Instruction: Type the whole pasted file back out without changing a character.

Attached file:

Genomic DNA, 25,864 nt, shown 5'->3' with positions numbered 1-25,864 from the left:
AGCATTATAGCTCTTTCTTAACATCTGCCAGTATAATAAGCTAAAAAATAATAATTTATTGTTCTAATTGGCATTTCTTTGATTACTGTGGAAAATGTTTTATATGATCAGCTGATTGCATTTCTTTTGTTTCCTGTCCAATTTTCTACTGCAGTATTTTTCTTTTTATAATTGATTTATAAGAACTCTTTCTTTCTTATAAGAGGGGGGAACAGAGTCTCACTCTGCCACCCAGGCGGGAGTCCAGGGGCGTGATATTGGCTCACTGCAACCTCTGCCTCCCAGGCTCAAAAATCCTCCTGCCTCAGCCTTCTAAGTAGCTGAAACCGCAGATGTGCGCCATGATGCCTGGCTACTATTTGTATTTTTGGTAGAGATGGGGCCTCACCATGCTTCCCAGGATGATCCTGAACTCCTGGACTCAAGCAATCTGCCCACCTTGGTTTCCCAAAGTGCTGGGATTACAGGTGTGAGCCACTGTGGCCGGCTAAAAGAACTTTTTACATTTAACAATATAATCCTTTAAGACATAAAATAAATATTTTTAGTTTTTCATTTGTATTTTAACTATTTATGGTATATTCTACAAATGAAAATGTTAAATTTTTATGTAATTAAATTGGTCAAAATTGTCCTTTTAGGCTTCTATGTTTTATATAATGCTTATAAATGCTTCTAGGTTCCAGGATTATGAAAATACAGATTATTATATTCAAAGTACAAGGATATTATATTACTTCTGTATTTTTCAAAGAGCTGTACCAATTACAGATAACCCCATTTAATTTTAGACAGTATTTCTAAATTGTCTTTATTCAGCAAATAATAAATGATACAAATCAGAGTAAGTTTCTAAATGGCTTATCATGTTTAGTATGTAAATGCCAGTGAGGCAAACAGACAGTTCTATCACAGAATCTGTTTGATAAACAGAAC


Genomic DNA, 25,864 nt, shown 5'->3' with positions numbered 1-25,864 from the left:
AGCATTATAGCTCTTTCTTAACATCTGCCAGTATAATAAGCTAAAAAATAATAATTTATTGTTCTAATTGGCATTTCTTTGATTACTGTGGAAAATGTTTTATATGATCAGCTGATTGCATTTCTTTTGTTTCCTGTCCAATTTTCTACTGCAGTATTTTTCTTTTTATAATTGATTTATAAGAACTCTTTCTTTCTTATAAGAGGGGGGAACAGAGTCTCACTCTGCCACCCAGGCGGGAGTCCAGGGGCGTGATATTGGCTCACTGCAACCTCTGCCTCCCAGGCTCAAAAATCCTCCTGCCTCAGCCTTCTAAGTAGCTGAAACCGCAGATGTGCGCCATGATGCCTGGCTACTATTTGTATTTTTGGTAGAGATGGGGCCTCACCATGCTTCCCAGGATGATCCTGAACTCCTGGACTCAAGCAATCTGCCCACCTTGGTTTCCCAAAGTGCTGGGATTACAGGTGTGAGCCACTGTGGCCGGCTAAAAGAACTTTTTACATTTAACAATATAATCCTTTAAGACATAAAATAAATATTTTTAGTTTTTCATTTGTATTTTAACTATTTATGGTATATTCTACAAATGAAAATGTTAAATTTTTATGTAATTAAATTGGTCAAAATTGTCCTTTTAGGCTTCTATGTTTTATATAATGCTTATAAATGCTTCTAGGTTCCAGGATTATGAAAATACAGATTATTATATTCAAAGTACAAGGATATTATATTACTTCTGTATTTTTCAAAGAGCTGTACCAATTACAGATAACCCCATTTAATTTTAGACAGTATTTCTAAATTGTCTTTATTCAGCAAATAATAAATGATACAAATCAGAGTAAGTTTCTAAATGGCTTATCATGTTTAGTATGTAAATGCCAGTGAGGCAAACAGACAGTTCTATCACAGAATCTGTTTGATAAACAGAAC